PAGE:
April 18, 2024

FDA Report on 2022 Cantaloupe Salmonella Outbreak

The FDA has issued a report on the 2022 cantaloupe Salmonella outbreak that sickened at least 88 people and hospitalized 32. No specific brand was named, and no grower was named. The cantaloupe was grown in southwest Indiana in the summer of 2022. There is quite a long history of food poisoning outbreaks linked to cantaloupe.

FDA Report on 2022 Cantaloupe Salmonella Outbreak

The case count for that outbreak was: Georgia (1), Illinois (5), Indiana (17), Iowa (39), Kentucky (3), Michigan (3), Minnesota (4), Missouri (2), Ohio (3), South Carolina  (1), and Wisconsin (10). The last illness onset date was September 13, 2022.

The FDA inspected three farms in Indiana, their common packinghouse, and public lands near the farms. Environmental samples positive for Salmonella were found at each location, but none of the isolates matched the outbreak strain through whole genome sequencing. The FDA found Salmonella on the farms and in post-harvest and off-farm environments. And the isolates in this cluster of illnesses were closely related to two FDA soil swab samples collected during a 2020 outbreak investigation in Indiana.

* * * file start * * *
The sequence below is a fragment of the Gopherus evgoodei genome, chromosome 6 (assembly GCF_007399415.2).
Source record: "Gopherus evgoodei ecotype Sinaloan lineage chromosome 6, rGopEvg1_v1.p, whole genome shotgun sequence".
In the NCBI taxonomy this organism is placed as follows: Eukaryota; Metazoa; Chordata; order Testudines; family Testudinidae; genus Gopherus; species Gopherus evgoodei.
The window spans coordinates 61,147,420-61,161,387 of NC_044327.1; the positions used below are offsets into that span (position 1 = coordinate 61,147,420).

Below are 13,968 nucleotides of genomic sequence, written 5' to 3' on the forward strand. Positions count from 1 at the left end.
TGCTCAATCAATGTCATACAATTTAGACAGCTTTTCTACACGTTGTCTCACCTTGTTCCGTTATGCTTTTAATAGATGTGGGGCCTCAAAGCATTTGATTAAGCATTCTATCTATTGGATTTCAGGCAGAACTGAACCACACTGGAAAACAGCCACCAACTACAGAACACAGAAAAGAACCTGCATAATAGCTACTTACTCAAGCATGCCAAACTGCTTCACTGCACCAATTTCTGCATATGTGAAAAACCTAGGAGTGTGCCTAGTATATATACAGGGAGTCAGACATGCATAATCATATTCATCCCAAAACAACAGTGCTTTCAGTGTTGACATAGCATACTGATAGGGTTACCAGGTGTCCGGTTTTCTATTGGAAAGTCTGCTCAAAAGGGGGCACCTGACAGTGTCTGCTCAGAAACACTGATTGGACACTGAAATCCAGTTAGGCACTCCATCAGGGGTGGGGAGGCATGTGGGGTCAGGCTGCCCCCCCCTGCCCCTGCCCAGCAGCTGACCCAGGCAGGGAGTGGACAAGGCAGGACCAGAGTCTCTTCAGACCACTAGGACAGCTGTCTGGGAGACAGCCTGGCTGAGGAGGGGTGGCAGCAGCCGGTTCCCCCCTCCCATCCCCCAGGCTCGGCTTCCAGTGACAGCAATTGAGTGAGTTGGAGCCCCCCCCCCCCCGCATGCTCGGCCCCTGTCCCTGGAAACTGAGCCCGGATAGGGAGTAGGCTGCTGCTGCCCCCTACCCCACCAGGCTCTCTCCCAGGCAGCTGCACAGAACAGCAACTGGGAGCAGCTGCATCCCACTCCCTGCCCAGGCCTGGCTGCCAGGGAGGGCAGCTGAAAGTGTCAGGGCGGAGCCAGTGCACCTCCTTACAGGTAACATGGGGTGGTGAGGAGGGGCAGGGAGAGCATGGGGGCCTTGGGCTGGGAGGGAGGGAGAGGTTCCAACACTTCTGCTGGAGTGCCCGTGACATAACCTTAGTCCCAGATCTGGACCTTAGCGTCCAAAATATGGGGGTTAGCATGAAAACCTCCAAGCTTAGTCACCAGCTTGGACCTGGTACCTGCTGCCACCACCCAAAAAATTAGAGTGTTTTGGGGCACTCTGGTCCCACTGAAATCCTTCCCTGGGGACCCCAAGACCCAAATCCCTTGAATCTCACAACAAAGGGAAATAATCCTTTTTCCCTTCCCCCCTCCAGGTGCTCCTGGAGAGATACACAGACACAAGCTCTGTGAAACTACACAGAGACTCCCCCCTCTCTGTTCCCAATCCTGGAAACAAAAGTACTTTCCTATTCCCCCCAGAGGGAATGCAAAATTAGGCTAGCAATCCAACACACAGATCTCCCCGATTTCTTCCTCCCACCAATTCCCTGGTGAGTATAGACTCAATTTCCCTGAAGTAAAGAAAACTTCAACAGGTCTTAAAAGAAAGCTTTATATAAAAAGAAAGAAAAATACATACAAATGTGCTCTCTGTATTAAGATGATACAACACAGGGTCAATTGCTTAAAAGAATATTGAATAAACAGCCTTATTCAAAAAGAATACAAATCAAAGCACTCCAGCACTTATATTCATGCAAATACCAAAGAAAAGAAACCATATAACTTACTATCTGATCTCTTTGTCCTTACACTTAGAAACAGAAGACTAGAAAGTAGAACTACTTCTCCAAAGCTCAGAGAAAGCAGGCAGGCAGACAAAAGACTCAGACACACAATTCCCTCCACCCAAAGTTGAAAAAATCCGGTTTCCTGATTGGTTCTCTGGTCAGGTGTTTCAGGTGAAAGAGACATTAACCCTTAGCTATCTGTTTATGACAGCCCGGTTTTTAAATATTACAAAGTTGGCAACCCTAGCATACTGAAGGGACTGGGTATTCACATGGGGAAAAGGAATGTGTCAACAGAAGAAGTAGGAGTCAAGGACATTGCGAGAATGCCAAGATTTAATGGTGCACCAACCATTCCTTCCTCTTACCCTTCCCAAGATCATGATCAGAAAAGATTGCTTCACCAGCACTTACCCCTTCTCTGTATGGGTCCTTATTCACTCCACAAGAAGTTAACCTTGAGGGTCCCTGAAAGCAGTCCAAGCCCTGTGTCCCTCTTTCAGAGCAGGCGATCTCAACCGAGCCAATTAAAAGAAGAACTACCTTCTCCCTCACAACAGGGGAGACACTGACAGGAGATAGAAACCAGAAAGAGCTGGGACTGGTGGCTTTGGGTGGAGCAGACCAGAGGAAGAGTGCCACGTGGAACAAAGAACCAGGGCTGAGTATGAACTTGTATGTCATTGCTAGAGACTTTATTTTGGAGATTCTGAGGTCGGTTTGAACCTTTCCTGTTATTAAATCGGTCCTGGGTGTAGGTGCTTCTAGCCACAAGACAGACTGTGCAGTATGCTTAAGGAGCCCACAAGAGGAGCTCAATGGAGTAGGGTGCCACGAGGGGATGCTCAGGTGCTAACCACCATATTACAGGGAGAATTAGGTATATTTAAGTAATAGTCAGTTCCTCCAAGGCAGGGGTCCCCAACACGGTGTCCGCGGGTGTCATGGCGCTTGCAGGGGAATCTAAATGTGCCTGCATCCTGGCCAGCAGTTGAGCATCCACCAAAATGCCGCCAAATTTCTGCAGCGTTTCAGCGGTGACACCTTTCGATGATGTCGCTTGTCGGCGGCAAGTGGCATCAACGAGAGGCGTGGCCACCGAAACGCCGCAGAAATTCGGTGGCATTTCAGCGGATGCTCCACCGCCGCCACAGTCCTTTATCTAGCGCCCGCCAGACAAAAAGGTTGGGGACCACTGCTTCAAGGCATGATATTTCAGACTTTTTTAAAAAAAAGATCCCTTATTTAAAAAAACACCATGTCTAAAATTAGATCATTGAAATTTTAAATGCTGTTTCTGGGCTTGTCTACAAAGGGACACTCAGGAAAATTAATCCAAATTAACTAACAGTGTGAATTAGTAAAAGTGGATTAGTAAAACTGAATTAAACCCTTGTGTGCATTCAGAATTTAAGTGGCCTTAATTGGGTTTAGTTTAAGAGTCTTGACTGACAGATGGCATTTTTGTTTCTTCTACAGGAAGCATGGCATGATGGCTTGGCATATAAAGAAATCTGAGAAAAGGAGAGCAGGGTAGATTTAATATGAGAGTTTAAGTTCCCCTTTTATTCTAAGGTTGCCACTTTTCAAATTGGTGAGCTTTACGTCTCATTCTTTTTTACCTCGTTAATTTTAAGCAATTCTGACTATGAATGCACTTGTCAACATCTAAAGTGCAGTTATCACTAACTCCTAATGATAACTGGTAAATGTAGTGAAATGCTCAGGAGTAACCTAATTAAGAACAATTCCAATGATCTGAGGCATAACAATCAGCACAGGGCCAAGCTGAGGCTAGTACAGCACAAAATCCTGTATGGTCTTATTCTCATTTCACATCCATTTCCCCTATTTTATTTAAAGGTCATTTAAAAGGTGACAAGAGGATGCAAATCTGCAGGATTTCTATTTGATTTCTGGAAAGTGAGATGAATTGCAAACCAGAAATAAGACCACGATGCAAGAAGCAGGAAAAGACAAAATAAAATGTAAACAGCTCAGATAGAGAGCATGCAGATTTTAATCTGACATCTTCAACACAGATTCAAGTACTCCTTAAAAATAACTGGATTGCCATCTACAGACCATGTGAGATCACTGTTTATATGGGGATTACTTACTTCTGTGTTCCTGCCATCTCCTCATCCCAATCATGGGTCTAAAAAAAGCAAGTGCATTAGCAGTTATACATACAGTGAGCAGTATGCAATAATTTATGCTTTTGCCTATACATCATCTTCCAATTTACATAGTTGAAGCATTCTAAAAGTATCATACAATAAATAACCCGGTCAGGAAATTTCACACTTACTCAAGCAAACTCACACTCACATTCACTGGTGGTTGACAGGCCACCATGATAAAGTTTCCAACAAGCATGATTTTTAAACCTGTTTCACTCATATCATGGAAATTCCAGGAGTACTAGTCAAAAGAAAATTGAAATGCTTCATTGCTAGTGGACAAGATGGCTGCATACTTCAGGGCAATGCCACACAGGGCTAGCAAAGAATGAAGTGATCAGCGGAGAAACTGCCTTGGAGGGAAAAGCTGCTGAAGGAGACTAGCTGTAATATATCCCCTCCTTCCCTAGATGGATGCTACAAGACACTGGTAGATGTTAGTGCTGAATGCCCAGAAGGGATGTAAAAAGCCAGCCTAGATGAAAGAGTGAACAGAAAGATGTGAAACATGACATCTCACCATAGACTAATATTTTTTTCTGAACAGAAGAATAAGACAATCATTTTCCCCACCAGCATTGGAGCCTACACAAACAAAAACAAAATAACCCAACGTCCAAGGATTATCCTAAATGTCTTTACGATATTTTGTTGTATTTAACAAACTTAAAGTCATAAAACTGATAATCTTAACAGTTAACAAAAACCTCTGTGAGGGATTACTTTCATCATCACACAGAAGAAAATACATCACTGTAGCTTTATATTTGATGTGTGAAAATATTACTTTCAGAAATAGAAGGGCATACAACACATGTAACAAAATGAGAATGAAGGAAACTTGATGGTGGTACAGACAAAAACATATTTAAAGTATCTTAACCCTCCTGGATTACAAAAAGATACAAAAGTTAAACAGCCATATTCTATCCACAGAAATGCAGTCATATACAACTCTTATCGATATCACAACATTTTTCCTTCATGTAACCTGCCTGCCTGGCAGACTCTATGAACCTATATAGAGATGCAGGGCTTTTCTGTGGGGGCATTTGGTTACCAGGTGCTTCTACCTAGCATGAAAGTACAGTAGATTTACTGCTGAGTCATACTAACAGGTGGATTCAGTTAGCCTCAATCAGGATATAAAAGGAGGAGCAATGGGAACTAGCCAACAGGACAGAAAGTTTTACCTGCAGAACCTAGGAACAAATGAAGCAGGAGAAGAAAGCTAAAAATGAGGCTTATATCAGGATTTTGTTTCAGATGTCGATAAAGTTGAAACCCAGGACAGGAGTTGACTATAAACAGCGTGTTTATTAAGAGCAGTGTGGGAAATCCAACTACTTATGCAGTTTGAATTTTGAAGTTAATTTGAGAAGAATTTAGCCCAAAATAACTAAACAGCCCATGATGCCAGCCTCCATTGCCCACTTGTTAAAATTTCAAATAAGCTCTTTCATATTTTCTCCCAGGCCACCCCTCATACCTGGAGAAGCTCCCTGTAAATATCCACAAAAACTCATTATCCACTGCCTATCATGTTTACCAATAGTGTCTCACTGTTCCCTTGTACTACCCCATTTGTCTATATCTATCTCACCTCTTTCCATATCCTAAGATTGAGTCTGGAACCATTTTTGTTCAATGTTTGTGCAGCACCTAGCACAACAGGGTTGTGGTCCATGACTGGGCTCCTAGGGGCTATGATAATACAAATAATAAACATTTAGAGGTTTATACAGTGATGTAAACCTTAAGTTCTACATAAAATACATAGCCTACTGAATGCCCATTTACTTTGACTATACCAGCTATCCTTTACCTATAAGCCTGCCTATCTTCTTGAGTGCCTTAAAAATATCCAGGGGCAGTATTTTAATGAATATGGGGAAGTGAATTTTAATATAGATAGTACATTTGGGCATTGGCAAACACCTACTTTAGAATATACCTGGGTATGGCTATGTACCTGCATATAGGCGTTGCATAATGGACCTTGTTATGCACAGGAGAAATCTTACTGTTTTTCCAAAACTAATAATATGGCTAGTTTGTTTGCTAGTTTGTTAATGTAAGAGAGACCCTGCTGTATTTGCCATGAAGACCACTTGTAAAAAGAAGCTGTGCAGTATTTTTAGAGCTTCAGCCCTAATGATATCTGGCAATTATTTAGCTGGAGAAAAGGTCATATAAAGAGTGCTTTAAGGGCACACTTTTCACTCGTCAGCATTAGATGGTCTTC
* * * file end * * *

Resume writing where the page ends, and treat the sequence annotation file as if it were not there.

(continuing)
The FDA has released recommendations and requirements for growers of cantaloupe and similar produce. They should review current conditions and practices to see if they are adequate to prevent Salmonella contamination, assess risks posed by adjacent and nearby land use, especially if livestock, including, poultry are present, and research previous land use.

In addition, pre- and post-harvest sampling and testing of products can help farmers determine if more prevention measures are needed. Poultry manure, often used on cantaloupe fields, is a known reservoir for Salmonella species. It should be composted with time and temperature measurements to reduce the potential for pathogen contamination.

Growers should also inspect, maintain, and clean all food contact surfaces of equipment and tools. Root cause analysis may help growers understand how human pathogens in the agricultural environment contributes to contamination. Finally, traceability must be improved through increased digitization, interoperability, and standardization of traceability records. This is also important for shippers, manufacturers, and retailers.

The FDA is going to work with the Indiana State Department of Health to increase awareness among belong growers of pathogenic environmental strains to develop and promote risk reduction.

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